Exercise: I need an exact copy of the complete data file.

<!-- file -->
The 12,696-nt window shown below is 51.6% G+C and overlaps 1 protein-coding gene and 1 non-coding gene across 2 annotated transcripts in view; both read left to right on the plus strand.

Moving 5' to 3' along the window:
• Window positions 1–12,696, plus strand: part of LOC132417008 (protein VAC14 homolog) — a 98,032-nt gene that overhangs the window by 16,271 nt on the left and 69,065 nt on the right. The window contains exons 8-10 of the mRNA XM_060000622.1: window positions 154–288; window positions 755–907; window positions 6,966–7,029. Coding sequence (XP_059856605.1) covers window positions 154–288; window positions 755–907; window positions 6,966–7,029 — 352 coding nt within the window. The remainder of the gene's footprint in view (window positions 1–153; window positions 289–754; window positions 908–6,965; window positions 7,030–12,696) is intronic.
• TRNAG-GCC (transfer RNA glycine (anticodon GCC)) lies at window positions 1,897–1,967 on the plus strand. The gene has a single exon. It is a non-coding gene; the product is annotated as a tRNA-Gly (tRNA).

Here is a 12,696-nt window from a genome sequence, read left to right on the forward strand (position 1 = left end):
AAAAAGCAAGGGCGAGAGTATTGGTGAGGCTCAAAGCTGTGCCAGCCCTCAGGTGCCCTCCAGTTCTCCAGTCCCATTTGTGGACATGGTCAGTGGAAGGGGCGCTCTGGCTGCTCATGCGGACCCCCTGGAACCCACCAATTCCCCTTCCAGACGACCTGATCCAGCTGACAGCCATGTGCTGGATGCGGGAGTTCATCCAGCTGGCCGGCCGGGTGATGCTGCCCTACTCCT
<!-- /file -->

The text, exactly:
The 12,696-nt window shown below is 51.6% G+C and overlaps 1 protein-coding gene and 1 non-coding gene across 2 annotated transcripts in view; both read left to right on the plus strand.

Moving 5' to 3' along the window:
• Window positions 1–12,696, plus strand: part of LOC132417008 (protein VAC14 homolog) — a 98,032-nt gene that overhangs the window by 16,271 nt on the left and 69,065 nt on the right. The window contains exons 8-10 of the mRNA XM_060000622.1: window positions 154–288; window positions 755–907; window positions 6,966–7,029. Coding sequence (XP_059856605.1) covers window positions 154–288; window positions 755–907; window positions 6,966–7,029 — 352 coding nt within the window. The remainder of the gene's footprint in view (window positions 1–153; window positions 289–754; window positions 908–6,965; window positions 7,030–12,696) is intronic.
• TRNAG-GCC (transfer RNA glycine (anticodon GCC)) lies at window positions 1,897–1,967 on the plus strand. The gene has a single exon. It is a non-coding gene; the product is annotated as a tRNA-Gly (tRNA).

Here is a 12,696-nt window from a genome sequence, read left to right on the forward strand (position 1 = left end):
AAAAAGCAAGGGCGAGAGTATTGGTGAGGCTCAAAGCTGTGCCAGCCCTCAGGTGCCCTCCAGTTCTCCAGTCCCATTTGTGGACATGGTCAGTGGAAGGGGCGCTCTGGCTGCTCATGCGGACCCCCTGGAACCCACCAATTCCCCTTCCAGACGACCTGATCCAGCTGACAGCCATGTGCTGGATGCGGGAGTTCATCCAGCTGGCCGGCCGGGTGATGCTGCCCTACTCCT